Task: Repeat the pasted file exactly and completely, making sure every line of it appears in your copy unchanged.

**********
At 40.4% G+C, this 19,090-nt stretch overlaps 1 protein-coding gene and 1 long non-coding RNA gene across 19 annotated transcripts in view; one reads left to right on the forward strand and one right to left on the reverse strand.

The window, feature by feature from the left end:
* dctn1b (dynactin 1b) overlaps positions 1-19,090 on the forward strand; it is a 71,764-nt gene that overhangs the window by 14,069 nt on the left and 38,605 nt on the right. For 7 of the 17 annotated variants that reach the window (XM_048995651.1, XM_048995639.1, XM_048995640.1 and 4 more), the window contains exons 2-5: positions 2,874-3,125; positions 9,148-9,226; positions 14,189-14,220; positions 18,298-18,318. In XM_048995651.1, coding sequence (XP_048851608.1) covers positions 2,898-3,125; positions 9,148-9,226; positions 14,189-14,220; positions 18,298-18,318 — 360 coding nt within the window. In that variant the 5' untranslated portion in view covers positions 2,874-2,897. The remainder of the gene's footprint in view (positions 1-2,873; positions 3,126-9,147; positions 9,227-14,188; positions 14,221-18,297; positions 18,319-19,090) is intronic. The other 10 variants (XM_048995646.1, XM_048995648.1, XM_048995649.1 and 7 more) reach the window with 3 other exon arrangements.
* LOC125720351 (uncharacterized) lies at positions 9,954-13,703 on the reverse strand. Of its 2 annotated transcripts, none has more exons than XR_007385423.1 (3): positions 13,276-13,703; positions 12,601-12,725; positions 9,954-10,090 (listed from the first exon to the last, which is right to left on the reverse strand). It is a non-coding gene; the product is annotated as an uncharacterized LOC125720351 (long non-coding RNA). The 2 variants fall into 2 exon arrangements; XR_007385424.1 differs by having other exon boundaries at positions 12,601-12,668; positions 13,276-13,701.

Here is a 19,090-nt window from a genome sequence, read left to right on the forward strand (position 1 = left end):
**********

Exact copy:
At 40.4% G+C, this 19,090-nt stretch overlaps 1 protein-coding gene and 1 long non-coding RNA gene across 19 annotated transcripts in view; one reads left to right on the forward strand and one right to left on the reverse strand.

The window, feature by feature from the left end:
* dctn1b (dynactin 1b) overlaps positions 1-19,090 on the forward strand; it is a 71,764-nt gene that overhangs the window by 14,069 nt on the left and 38,605 nt on the right. For 7 of the 17 annotated variants that reach the window (XM_048995651.1, XM_048995639.1, XM_048995640.1 and 4 more), the window contains exons 2-5: positions 2,874-3,125; positions 9,148-9,226; positions 14,189-14,220; positions 18,298-18,318. In XM_048995651.1, coding sequence (XP_048851608.1) covers positions 2,898-3,125; positions 9,148-9,226; positions 14,189-14,220; positions 18,298-18,318 — 360 coding nt within the window. In that variant the 5' untranslated portion in view covers positions 2,874-2,897. The remainder of the gene's footprint in view (positions 1-2,873; positions 3,126-9,147; positions 9,227-14,188; positions 14,221-18,297; positions 18,319-19,090) is intronic. The other 10 variants (XM_048995646.1, XM_048995648.1, XM_048995649.1 and 7 more) reach the window with 3 other exon arrangements.
* LOC125720351 (uncharacterized) lies at positions 9,954-13,703 on the reverse strand. Of its 2 annotated transcripts, none has more exons than XR_007385423.1 (3): positions 13,276-13,703; positions 12,601-12,725; positions 9,954-10,090 (listed from the first exon to the last, which is right to left on the reverse strand). It is a non-coding gene; the product is annotated as an uncharacterized LOC125720351 (long non-coding RNA). The 2 variants fall into 2 exon arrangements; XR_007385424.1 differs by having other exon boundaries at positions 12,601-12,668; positions 13,276-13,701.

Here is a 19,090-nt window from a genome sequence, read left to right on the forward strand (position 1 = left end):